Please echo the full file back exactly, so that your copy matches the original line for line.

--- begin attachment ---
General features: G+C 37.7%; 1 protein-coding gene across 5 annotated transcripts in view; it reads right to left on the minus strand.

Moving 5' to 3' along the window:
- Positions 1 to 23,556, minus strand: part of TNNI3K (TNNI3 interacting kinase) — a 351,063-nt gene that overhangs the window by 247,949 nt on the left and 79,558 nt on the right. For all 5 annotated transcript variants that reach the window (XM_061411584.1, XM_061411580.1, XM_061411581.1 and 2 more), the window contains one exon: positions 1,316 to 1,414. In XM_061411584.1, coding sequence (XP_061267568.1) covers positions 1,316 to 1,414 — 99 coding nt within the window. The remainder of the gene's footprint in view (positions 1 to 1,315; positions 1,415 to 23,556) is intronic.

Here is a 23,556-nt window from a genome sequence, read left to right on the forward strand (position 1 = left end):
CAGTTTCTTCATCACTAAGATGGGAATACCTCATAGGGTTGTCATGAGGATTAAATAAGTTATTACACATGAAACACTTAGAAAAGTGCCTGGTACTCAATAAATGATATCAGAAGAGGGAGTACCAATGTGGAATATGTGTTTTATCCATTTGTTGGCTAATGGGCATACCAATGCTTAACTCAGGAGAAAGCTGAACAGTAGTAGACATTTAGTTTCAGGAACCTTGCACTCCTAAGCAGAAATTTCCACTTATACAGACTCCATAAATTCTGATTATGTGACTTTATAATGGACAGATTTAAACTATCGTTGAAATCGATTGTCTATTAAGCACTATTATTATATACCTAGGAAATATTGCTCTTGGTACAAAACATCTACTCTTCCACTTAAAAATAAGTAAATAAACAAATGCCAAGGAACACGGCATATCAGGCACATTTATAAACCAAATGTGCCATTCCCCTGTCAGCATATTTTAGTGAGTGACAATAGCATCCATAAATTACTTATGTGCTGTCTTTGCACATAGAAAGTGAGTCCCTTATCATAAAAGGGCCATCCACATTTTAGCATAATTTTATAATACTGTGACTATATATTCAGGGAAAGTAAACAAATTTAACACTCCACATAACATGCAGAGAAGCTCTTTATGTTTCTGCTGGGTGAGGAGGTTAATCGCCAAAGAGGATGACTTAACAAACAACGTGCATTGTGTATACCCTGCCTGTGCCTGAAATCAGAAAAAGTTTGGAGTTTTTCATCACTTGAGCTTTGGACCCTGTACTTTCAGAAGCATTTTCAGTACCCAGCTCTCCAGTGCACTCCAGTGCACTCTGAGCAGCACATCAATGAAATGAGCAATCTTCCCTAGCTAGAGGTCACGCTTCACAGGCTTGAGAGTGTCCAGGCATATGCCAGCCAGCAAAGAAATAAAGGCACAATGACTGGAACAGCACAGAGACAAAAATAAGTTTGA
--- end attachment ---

General features: G+C 37.7%; 1 protein-coding gene across 5 annotated transcripts in view; it reads right to left on the minus strand.

Moving 5' to 3' along the window:
- Positions 1 to 23,556, minus strand: part of TNNI3K (TNNI3 interacting kinase) — a 351,063-nt gene that overhangs the window by 247,949 nt on the left and 79,558 nt on the right. For all 5 annotated transcript variants that reach the window (XM_061411584.1, XM_061411580.1, XM_061411581.1 and 2 more), the window contains one exon: positions 1,316 to 1,414. In XM_061411584.1, coding sequence (XP_061267568.1) covers positions 1,316 to 1,414 — 99 coding nt within the window. The remainder of the gene's footprint in view (positions 1 to 1,315; positions 1,415 to 23,556) is intronic.

Here is a 23,556-nt window from a genome sequence, read left to right on the forward strand (position 1 = left end):
CAGTTTCTTCATCACTAAGATGGGAATACCTCATAGGGTTGTCATGAGGATTAAATAAGTTATTACACATGAAACACTTAGAAAAGTGCCTGGTACTCAATAAATGATATCAGAAGAGGGAGTACCAATGTGGAATATGTGTTTTATCCATTTGTTGGCTAATGGGCATACCAATGCTTAACTCAGGAGAAAGCTGAACAGTAGTAGACATTTAGTTTCAGGAACCTTGCACTCCTAAGCAGAAATTTCCACTTATACAGACTCCATAAATTCTGATTATGTGACTTTATAATGGACAGATTTAAACTATCGTTGAAATCGATTGTCTATTAAGCACTATTATTATATACCTAGGAAATATTGCTCTTGGTACAAAACATCTACTCTTCCACTTAAAAATAAGTAAATAAACAAATGCCAAGGAACACGGCATATCAGGCACATTTATAAACCAAATGTGCCATTCCCCTGTCAGCATATTTTAGTGAGTGACAATAGCATCCATAAATTACTTATGTGCTGTCTTTGCACATAGAAAGTGAGTCCCTTATCATAAAAGGGCCATCCACATTTTAGCATAATTTTATAATACTGTGACTATATATTCAGGGAAAGTAAACAAATTTAACACTCCACATAACATGCAGAGAAGCTCTTTATGTTTCTGCTGGGTGAGGAGGTTAATCGCCAAAGAGGATGACTTAACAAACAACGTGCATTGTGTATACCCTGCCTGTGCCTGAAATCAGAAAAAGTTTGGAGTTTTTCATCACTTGAGCTTTGGACCCTGTACTTTCAGAAGCATTTTCAGTACCCAGCTCTCCAGTGCACTCCAGTGCACTCTGAGCAGCACATCAATGAAATGAGCAATCTTCCCTAGCTAGAGGTCACGCTTCACAGGCTTGAGAGTGTCCAGGCATATGCCAGCCAGCAAAGAAATAAAGGCACAATGACTGGAACAGCACAGAGACAAAAATAAGTTTGA